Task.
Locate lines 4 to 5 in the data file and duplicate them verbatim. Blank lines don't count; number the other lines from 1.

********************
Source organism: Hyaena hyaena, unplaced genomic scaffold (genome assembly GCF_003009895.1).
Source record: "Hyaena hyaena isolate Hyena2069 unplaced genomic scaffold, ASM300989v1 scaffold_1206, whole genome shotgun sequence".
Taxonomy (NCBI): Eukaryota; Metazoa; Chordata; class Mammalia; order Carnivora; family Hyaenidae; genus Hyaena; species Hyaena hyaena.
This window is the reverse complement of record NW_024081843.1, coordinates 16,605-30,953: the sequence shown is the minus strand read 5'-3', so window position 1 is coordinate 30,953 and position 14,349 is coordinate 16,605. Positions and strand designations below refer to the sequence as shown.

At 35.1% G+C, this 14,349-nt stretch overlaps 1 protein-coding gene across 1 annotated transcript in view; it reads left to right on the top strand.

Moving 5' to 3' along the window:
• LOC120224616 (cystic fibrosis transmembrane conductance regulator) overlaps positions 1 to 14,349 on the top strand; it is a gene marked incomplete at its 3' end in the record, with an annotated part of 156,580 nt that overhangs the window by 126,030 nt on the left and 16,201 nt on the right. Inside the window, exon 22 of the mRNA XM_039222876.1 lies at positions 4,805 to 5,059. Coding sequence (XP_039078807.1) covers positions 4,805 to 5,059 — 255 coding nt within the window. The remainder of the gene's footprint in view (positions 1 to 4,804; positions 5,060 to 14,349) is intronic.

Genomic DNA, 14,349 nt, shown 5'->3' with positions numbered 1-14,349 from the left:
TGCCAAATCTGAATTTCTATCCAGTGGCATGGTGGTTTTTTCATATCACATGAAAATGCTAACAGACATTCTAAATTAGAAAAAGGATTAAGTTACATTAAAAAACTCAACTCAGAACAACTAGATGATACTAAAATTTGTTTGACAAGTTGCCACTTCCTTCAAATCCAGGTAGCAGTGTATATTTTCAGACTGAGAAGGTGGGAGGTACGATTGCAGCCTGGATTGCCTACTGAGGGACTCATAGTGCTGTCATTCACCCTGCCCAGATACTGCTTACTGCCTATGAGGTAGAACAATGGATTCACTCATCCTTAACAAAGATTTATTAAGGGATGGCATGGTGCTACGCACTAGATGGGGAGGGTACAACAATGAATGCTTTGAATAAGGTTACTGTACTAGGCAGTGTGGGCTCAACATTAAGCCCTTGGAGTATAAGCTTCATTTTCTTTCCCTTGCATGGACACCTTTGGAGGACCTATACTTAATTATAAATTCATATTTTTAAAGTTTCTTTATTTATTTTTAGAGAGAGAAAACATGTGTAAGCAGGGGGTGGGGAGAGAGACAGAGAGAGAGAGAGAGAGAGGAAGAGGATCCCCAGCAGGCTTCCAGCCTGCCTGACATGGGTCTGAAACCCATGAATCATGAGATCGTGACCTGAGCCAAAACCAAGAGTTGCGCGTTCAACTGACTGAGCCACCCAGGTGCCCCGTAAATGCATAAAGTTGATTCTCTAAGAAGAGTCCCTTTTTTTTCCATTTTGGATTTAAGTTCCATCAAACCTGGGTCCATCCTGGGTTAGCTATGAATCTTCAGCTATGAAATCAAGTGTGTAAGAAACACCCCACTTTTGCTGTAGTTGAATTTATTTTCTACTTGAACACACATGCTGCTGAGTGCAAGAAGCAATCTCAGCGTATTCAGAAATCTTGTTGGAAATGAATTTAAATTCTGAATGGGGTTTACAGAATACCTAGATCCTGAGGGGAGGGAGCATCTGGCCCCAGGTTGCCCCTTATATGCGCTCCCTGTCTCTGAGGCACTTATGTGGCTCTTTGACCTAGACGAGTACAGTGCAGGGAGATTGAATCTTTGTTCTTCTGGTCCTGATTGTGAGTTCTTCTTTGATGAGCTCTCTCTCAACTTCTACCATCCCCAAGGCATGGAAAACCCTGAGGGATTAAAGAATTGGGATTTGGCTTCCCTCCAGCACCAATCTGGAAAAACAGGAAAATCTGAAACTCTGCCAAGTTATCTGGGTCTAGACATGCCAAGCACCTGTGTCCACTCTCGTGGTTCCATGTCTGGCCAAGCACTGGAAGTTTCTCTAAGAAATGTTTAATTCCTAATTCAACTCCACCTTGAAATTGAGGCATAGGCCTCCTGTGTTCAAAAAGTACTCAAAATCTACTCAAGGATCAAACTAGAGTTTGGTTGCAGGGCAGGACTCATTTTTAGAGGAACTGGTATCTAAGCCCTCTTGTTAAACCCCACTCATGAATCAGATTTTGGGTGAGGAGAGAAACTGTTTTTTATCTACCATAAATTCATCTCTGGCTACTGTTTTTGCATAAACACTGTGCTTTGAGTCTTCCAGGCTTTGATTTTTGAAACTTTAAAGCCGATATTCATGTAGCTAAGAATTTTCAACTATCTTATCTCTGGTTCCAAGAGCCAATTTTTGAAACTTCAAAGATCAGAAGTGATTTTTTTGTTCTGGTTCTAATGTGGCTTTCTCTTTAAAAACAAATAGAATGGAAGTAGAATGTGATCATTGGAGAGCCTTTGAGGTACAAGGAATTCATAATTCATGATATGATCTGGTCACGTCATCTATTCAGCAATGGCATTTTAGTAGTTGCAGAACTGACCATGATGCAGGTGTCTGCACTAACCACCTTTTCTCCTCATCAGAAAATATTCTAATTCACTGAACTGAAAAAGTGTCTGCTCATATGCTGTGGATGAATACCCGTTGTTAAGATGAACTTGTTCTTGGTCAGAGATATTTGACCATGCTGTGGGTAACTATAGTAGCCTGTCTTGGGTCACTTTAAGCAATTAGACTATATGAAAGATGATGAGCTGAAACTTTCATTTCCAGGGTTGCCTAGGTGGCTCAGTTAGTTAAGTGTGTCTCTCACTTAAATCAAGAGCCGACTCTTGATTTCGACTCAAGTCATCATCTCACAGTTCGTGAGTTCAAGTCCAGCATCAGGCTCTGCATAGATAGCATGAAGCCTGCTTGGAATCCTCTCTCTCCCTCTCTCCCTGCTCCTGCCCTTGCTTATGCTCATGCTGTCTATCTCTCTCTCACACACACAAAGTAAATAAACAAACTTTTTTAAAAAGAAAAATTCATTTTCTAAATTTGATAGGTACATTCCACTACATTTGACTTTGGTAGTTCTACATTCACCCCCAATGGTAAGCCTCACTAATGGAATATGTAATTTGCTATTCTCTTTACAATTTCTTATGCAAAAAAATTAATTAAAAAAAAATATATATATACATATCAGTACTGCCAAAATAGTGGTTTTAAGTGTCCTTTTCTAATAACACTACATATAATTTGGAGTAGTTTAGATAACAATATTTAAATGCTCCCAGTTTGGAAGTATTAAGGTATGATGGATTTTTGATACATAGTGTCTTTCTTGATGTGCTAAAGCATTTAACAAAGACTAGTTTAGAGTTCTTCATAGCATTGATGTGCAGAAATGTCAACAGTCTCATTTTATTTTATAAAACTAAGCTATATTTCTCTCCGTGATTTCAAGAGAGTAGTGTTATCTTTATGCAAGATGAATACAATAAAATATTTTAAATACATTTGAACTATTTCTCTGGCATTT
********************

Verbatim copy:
This window is the reverse complement of record NW_024081843.1, coordinates 16,605-30,953: the sequence shown is the minus strand read 5'-3', so window position 1 is coordinate 30,953 and position 14,349 is coordinate 16,605. Positions and strand designations below refer to the sequence as shown.

At 35.1% G+C, this 14,349-nt stretch overlaps 1 protein-coding gene across 1 annotated transcript in view; it reads left to right on the top strand.